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Unit of study_

AERO4260: Aerodynamics 2

Semester 1, 2021 [Normal day] - Camperdown/Darlington, Sydney

This unit aims to introduce students to: elementary and advanced topics in Gasdynamics (High Speed Flows). Course content will include review of Equations of Gasdynamics, One-Dimensional Gas Flow, Isentropic Flows, Normal Shock, Flow in a Converging and Converging-Diverging Nozzle, Steady Two-dimensional Supersonic Flow, Shock waves (Normal and Oblique), Method of Characteristics, Two-dimensional Supersonic Aerofoils, Introduction to Three Dimensional Effects, Unsteady Flows, Moving Shocks, Shock Tube Flow and Transonic Flow and Compressible Boundary Layers, introduction to turbulent flows. At the end of this unit the student will be able to calculate a high speed flow about an aerofoil and compressible flow through a duct of varying cross-section and will have a good appreciation of Transonic and Hypersonic Flows.

Unit details and rules

Unit code AERO4260
Academic unit Aerospace, Mechanical and Mechatronic
Credit points 6
AMME2200 OR AMME2261
Assumed knowledge


Available to study abroad and exchange students


Teaching staff

Coordinator Ben Thornber,
Type Description Weight Due Length
Final exam (Open book) Type C final exam Final exam
Type D Exam
60% Formal exam period 2 hours
Outcomes assessed: LO1 LO2 LO3 LO4 LO5 LO6
Assignment Distributed assignment
Single analytical question set each Friday and hand in on Monday.
10% Multiple weeks n/a
Outcomes assessed: LO1 LO2 LO3 LO4 LO5 LO6
Assignment Assignment
Individual assignment with analytical and numerical design tasks
30% Week 12 8 weeks
Outcomes assessed: LO1 LO6 LO5 LO4 LO3 LO2
Type C final exam = Type C final exam ?

Assessment summary

Detailed information for each assessment can be found on Canvas.

Assessment criteria

The University awards common result grades, set out in the Coursework Policy 2014 (Schedule 1).

As a general guide, a high distinction indicates work of an exceptional standard, a distinction a very high standard, a credit a good standard, and a pass an acceptable standard.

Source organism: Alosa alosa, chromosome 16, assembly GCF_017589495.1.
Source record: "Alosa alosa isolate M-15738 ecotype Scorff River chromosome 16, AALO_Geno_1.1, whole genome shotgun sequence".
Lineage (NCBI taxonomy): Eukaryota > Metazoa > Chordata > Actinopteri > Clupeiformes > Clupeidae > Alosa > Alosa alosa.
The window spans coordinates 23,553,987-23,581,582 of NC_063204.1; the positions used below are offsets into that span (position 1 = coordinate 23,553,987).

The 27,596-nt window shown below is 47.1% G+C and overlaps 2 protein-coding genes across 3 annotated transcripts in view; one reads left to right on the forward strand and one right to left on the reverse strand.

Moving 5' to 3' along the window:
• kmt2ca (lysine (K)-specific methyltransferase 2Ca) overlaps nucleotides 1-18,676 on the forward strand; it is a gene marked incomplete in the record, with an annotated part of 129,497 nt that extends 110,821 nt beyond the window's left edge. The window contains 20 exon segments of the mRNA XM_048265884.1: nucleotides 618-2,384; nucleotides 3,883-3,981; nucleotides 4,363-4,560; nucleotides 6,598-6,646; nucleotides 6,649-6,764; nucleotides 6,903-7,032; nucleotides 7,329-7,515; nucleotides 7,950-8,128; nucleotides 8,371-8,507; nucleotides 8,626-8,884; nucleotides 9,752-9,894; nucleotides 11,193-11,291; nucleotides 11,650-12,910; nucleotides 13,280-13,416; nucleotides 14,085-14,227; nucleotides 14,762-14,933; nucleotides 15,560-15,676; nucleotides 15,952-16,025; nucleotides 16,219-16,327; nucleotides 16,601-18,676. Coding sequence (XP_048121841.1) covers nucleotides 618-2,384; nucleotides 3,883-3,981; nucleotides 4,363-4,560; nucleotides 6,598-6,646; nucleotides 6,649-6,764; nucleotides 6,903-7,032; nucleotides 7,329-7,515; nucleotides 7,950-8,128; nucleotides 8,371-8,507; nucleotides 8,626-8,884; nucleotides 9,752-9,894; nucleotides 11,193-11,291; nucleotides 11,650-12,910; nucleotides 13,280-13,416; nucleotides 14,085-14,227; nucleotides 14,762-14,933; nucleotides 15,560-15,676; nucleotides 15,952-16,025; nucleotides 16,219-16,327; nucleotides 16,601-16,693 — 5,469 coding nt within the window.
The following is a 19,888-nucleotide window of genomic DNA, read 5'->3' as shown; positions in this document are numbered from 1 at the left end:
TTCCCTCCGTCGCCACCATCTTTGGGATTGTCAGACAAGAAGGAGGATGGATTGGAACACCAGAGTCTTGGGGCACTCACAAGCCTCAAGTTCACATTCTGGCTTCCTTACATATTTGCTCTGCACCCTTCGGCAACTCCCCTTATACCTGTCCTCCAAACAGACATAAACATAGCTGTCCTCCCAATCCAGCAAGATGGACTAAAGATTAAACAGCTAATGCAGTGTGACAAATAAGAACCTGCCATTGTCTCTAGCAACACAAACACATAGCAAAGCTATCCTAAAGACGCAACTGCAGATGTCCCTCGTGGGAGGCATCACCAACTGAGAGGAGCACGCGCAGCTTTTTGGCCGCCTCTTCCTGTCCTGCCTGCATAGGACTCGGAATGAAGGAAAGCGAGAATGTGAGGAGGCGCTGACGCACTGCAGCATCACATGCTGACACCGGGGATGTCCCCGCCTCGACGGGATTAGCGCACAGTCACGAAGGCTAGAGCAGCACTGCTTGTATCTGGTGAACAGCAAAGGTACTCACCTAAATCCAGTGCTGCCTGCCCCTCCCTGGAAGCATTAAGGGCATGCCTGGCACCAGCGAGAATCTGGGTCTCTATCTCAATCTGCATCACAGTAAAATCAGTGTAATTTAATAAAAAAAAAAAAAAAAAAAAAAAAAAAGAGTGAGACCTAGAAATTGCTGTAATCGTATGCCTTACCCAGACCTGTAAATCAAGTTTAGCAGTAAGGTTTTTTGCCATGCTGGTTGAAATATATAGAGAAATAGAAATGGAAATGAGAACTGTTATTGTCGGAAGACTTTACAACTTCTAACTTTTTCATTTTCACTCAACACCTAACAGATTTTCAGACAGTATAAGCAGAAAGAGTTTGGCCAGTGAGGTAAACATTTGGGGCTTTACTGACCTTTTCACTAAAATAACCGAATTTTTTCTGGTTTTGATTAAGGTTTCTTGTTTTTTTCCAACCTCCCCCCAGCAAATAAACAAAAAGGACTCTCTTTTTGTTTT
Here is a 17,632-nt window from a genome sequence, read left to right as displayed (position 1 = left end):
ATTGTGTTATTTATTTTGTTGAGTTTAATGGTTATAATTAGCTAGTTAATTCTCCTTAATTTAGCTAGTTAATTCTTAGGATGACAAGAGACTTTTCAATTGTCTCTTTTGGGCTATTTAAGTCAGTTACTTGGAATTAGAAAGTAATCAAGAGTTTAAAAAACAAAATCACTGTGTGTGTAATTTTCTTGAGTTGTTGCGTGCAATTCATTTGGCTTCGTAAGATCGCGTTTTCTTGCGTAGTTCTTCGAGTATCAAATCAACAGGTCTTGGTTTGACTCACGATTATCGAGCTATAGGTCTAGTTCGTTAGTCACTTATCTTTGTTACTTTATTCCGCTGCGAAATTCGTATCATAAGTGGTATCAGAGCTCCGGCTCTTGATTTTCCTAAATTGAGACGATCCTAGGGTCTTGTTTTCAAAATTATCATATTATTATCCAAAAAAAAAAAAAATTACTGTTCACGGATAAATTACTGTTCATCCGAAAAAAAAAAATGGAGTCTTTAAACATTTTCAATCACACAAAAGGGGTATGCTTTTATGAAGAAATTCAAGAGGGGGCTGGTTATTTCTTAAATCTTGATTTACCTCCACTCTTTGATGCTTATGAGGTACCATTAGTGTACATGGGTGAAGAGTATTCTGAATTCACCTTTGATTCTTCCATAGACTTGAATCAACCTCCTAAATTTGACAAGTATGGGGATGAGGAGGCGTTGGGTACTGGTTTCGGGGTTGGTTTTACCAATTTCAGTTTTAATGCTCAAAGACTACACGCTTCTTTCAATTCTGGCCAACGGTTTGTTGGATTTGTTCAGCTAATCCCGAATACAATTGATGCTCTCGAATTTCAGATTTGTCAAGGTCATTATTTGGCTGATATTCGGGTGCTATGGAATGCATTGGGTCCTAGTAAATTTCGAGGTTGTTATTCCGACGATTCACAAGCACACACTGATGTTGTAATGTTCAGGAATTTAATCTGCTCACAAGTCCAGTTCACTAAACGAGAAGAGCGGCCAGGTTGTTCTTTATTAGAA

Result name

Mark range


High distinction

85 - 100



75 - 84



65 - 74



50 - 64



0 - 49

When you don’t meet the learning outcomes of the unit to a satisfactory standard.

For more information see

For more information see guide to grades.

Late submission

In accordance with University policy, these penalties apply when written work is submitted after 11:59pm on the due date:

  • Deduction of 5% of the maximum mark for each calendar day after the due date.
  • After ten calendar days late, a mark of zero will be awarded.

Academic integrity

The Current Student website  provides information on academic integrity and the resources available to all students. The University expects students and staff to act ethically and honestly and will treat all allegations of academic integrity breaches seriously.  

We use similarity detection software to detect potential instances of plagiarism or other forms of academic integrity breach. If such matches indicate evidence of plagiarism or other forms of academic integrity breaches, your teacher is required to report your work for further investigation.

You may only use artificial intelligence and writing assistance tools in assessment tasks if you are permitted to by your unit coordinator, and if you do use them, you must also acknowledge this in your work, either in a footnote or an acknowledgement section.

Studiosity is permitted for postgraduate units unless otherwise indicated by the unit coordinator. The use of this service must be acknowledged in your submission.

Simple extensions

If you encounter a problem submitting your work on time, you may be able to apply for an extension of five calendar days through a simple extension.  The application process will be different depending on the type of assessment and extensions cannot be granted for some assessment types like exams.

Special consideration

If exceptional circumstances mean you can’t complete an assessment, you need consideration for a longer period of time, or if you have essential commitments which impact your performance in an assessment, you may be eligible for special consideration or special arrangements.

Special consideration applications will not be affected by a simple extension application.

Using AI responsibly

Co-created with students, AI in Education includes lots of helpful examples of how students use generative AI tools to support their learning. It explains how generative AI works, the different tools available and how to use them responsibly and productively.

WK Topic Learning activity Learning outcomes
Multiple weeks 6.5 hours of independent study per week required to keep up to speed with lecture material and tutorial questions. Independent study (84.5 hr) LO1 LO2 LO3 LO4 LO5 LO6
Week 01 Introduction. Thermodynamics Online class (2 hr) LO4 LO5
Week 02 Governing equations, steady form Lecture and tutorial (4 hr) LO4 LO5
Week 03 Isentropic relations, nozzle flows Lecture and tutorial (4 hr) LO3 LO4